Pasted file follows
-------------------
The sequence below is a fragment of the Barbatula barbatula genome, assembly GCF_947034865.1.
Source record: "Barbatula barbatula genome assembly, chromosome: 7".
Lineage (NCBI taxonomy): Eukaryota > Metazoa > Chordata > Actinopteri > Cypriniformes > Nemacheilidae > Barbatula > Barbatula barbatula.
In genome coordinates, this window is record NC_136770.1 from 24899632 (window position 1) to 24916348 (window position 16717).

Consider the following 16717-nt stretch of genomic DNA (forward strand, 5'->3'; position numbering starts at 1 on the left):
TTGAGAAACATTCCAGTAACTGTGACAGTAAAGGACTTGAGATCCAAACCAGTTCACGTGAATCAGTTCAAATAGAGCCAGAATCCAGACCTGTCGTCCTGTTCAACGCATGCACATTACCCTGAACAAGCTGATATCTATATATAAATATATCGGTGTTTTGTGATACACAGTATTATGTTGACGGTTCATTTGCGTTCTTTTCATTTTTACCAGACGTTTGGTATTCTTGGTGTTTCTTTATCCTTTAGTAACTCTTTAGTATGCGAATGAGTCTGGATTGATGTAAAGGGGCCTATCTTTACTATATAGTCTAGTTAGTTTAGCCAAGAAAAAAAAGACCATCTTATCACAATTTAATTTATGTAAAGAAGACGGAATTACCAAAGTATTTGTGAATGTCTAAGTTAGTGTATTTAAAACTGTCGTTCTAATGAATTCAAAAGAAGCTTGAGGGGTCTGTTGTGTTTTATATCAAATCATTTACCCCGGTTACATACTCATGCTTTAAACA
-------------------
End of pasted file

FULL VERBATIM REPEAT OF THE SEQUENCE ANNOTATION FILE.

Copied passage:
The sequence below is a fragment of the Barbatula barbatula genome, assembly GCF_947034865.1.
Source record: "Barbatula barbatula genome assembly, chromosome: 7".
Lineage (NCBI taxonomy): Eukaryota > Metazoa > Chordata > Actinopteri > Cypriniformes > Nemacheilidae > Barbatula > Barbatula barbatula.
In genome coordinates, this window is record NC_136770.1 from 24899632 (window position 1) to 24916348 (window position 16717).

Consider the following 16717-nt stretch of genomic DNA (forward strand, 5'->3'; position numbering starts at 1 on the left):
TTGAGAAACATTCCAGTAACTGTGACAGTAAAGGACTTGAGATCCAAACCAGTTCACGTGAATCAGTTCAAATAGAGCCAGAATCCAGACCTGTCGTCCTGTTCAACGCATGCACATTACCCTGAACAAGCTGATATCTATATATAAATATATCGGTGTTTTGTGATACACAGTATTATGTTGACGGTTCATTTGCGTTCTTTTCATTTTTACCAGACGTTTGGTATTCTTGGTGTTTCTTTATCCTTTAGTAACTCTTTAGTATGCGAATGAGTCTGGATTGATGTAAAGGGGCCTATCTTTACTATATAGTCTAGTTAGTTTAGCCAAGAAAAAAAAGACCATCTTATCACAATTTAATTTATGTAAAGAAGACGGAATTACCAAAGTATTTGTGAATGTCTAAGTTAGTGTATTTAAAACTGTCGTTCTAATGAATTCAAAAGAAGCTTGAGGGGTCTGTTGTGTTTTATATCAAATCATTTACCCCGGTTACATACTCATGCTTTAAACA